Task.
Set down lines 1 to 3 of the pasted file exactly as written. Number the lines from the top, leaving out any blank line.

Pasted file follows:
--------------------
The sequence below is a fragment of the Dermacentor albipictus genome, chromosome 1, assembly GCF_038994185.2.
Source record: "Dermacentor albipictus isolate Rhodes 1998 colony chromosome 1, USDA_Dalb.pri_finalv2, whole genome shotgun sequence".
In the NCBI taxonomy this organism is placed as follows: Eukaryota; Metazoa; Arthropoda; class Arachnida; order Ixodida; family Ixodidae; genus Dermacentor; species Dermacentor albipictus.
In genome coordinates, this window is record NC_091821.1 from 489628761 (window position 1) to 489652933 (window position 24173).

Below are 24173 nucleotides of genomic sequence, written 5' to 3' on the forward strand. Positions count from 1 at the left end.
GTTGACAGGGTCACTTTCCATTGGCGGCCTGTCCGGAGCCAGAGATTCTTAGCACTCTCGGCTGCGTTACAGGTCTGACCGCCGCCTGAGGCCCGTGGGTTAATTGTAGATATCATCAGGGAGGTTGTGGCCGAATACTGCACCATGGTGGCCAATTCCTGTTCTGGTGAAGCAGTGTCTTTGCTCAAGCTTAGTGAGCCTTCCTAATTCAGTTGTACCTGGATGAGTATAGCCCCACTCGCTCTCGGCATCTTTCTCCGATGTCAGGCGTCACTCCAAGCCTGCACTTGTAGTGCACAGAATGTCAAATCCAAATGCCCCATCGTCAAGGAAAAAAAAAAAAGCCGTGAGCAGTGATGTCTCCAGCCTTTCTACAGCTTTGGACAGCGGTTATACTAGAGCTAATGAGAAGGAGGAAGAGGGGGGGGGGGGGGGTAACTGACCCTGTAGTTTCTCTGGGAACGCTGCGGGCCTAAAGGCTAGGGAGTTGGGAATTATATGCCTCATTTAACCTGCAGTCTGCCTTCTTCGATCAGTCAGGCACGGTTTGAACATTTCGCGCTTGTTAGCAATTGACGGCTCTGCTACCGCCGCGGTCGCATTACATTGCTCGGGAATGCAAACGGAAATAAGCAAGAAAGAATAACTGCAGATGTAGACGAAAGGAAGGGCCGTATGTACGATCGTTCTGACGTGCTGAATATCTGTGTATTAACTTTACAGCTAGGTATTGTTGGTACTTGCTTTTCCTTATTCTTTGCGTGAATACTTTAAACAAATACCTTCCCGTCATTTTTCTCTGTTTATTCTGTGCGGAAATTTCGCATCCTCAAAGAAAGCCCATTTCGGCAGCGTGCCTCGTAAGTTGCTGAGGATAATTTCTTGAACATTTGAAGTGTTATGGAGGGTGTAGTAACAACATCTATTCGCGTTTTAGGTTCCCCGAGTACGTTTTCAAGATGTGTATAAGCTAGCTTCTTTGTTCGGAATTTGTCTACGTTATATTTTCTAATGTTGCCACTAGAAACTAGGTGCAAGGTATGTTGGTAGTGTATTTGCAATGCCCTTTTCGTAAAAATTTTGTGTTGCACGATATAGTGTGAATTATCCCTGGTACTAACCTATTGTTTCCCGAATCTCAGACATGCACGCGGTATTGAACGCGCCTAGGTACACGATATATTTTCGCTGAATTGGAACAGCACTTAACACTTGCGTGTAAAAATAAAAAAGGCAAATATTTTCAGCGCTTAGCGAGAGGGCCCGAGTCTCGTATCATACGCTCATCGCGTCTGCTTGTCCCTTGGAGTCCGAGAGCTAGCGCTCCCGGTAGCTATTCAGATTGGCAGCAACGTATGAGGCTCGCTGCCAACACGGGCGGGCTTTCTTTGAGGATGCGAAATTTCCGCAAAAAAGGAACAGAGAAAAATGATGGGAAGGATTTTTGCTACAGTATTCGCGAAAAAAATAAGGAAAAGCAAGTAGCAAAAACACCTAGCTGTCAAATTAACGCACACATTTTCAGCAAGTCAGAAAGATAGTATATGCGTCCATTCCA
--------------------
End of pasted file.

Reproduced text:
The sequence below is a fragment of the Dermacentor albipictus genome, chromosome 1, assembly GCF_038994185.2.
Source record: "Dermacentor albipictus isolate Rhodes 1998 colony chromosome 1, USDA_Dalb.pri_finalv2, whole genome shotgun sequence".
In the NCBI taxonomy this organism is placed as follows: Eukaryota; Metazoa; Arthropoda; class Arachnida; order Ixodida; family Ixodidae; genus Dermacentor; species Dermacentor albipictus.